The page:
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CEQA Updates

Keeping You Up-to-Date on the California Environmental Quality Act

Posts Tagged ‘Air Resources Board’


CARB Regulatory Advisory “Project Approval” Triggers CEQA Review Despite Agency Certified Regulatory Program, Public Testimony Must Be Adequately Addressed to Meet Cal APA Standards

Wednesday, January 31st, 2018

In John R. Lawson Rock & Oil, Inc. v. State Air Resource Board (2018) 20 Cal. App. 5th 77, the Fifth District Court of Appeal found the California Air Resources Board’s (CARB) issuance of a regulatory advisory was “project approval” triggering CEQA review. Doing so prior to completion of environmental review violated CEQA timing requirements. Later, CARB relied on a negative declaration, which the Court also set aside. Further, CARB failed to comply with the California Administrative Procedures Act (CalAPA). As such, the Court directed CARB to comply with CEQA in modifying a set of 2008 regulations known as the Truck and Bus Regulations (Regulations).

CARB issued the Regulations to reduce greenhouse gas emissions from large vehicles by, as pertinent here, requiring vehicle owners to retrofit and upgrade existing vehicles by January 2014. In mid-2013, CARB staff found the global recession substantially reduced trucking activity making compliance with the Regulations financially difficult, especially for those in rural areas and small business settings. CARB responded by delaying reporting deadlines and requesting modification proposals. In November 2013, CARB issued a regulatory advisory stating a handful of modifications to the Regulations would be implemented. Specific changes included: delaying compliance dates, eliminating filter replacement requirements for certain light trucks, and providing a 10-year window where only engines less than 20-years-old would require modernization. After circulating a staff report and proposed modifications in March 2014, CARB issued its final approval in December 2014. Plaintiffs and Respondents filed suit on behalf of fleets that had already incurred significant cost in complying with the unmodified regulations, alleging CARB failed to comply with CEQA and CalAPA requirements.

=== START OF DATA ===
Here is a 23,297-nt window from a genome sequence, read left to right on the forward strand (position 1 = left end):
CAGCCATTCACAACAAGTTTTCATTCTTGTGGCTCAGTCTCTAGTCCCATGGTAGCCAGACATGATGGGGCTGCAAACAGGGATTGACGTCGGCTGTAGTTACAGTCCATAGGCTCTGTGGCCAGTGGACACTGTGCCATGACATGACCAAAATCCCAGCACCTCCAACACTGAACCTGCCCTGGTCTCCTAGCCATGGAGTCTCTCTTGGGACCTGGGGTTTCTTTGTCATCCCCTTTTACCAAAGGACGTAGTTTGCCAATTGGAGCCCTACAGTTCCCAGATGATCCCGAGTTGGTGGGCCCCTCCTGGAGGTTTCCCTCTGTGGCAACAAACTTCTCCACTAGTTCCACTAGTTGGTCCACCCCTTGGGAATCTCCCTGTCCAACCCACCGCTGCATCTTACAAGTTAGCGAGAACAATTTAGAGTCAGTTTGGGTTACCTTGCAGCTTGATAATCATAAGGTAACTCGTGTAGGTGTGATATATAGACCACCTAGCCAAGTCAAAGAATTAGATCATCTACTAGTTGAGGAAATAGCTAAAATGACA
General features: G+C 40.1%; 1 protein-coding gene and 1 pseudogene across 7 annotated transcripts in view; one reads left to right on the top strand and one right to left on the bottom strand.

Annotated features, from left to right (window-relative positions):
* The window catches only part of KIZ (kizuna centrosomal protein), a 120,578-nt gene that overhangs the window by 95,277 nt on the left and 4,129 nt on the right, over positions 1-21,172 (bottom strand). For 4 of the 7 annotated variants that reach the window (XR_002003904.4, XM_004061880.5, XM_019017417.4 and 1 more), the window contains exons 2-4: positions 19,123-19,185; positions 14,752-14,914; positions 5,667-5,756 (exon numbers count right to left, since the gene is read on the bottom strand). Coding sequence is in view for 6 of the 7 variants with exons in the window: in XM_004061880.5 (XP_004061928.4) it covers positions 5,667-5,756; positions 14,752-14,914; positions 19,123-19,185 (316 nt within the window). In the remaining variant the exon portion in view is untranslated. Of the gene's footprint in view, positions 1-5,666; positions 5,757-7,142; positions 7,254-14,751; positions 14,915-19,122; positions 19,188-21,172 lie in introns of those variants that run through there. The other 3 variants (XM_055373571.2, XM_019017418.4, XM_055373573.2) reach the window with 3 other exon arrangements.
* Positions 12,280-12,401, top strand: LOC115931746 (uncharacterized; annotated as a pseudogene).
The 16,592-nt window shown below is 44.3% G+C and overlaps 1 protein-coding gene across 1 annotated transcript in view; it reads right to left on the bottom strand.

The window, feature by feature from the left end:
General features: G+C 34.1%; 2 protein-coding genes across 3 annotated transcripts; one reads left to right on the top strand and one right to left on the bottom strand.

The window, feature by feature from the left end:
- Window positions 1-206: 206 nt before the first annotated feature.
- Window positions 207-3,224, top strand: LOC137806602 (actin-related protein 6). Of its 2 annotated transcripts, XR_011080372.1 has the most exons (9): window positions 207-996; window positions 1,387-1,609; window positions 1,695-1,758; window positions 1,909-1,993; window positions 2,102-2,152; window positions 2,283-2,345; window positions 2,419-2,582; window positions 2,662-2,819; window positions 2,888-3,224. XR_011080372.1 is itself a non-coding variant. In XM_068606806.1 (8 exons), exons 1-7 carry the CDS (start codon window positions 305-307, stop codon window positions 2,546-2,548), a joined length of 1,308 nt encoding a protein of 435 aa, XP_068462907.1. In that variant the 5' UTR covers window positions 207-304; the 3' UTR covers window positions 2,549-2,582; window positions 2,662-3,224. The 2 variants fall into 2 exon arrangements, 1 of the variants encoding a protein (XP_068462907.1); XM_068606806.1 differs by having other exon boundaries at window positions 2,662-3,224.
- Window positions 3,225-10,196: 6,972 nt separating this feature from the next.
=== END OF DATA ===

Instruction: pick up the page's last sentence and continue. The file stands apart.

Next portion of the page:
The Appellate Court found agencies that operate under a certified regulatory program are exempt from certain elements of CEQA review yet still subject to the “functional equivalent” of CEQA environmental review, per the Court’s holding in POET, LLC v. State Air Resources Control Board (2013) 218 Cal.App.4th 681. CARB’s regulatory program requires the preparation of a public staff report at least 45 days before public hearing on a proposed regulation, discussion of environmental alternatives, response to public comment, and compliance with CEQA. Within the regulatory scheme, documents like the CARB staff report are expected to be analyzed and considered before project approval in the same way that CEQA documents are considered.

Applying CEQA principles, the Court determined that project approval triggering CEQA or its equivalent occurred where the regulatory advisory “opened the way” for a project to proceed. CARB conduct following the advisory was “detrimental to further fair environmental analysis.” That the final approval was not to be until 2014 and there was stated CARB authority to change the modifications before that time was insufficient to show the regulatory advisory was not project approval. Language in the advisory that truckers could immediately take advantage of certain programs and the subsequent CARB reliance on the advisory “foreclosed alternatives” to the proposed modifications. Because the advisory was issued before environmental review was complete, CARB failed to comply with CEQA timing requirements.

Next, the Court held the proper baseline for CEQA consideration in this case is the actual environmental conditions at the time of review, not those allowable by the current regulations. As such, CARB acted within its discretion to use a baseline that recognized some trucks and buses were not yet in compliance

Despite this, substantial evidence supported a fair argument that modifications to the Regulations would negatively and significantly impact air quality therefore CARB was incorrect to rely on a negative declaration. CARB failed to address that the modifications, while continuing to decrease emissions in the long term, would increase emissions in the short term. CARB also failed to address the inconsistencies between the proposed project’s emissions and applicable general plans, specific plans, and regional plans.

Notwithstanding these findings, the Court held that the trial court incorrectly directed CARB to prepare an EIR, or its functional equivalent. Such a remedy is only appropriate where the agency no longer has discretion to act in compliance with CEQA. Here, CARB still retained such discretion so the proper remedy is to simply direct CARB to comply with CEQA.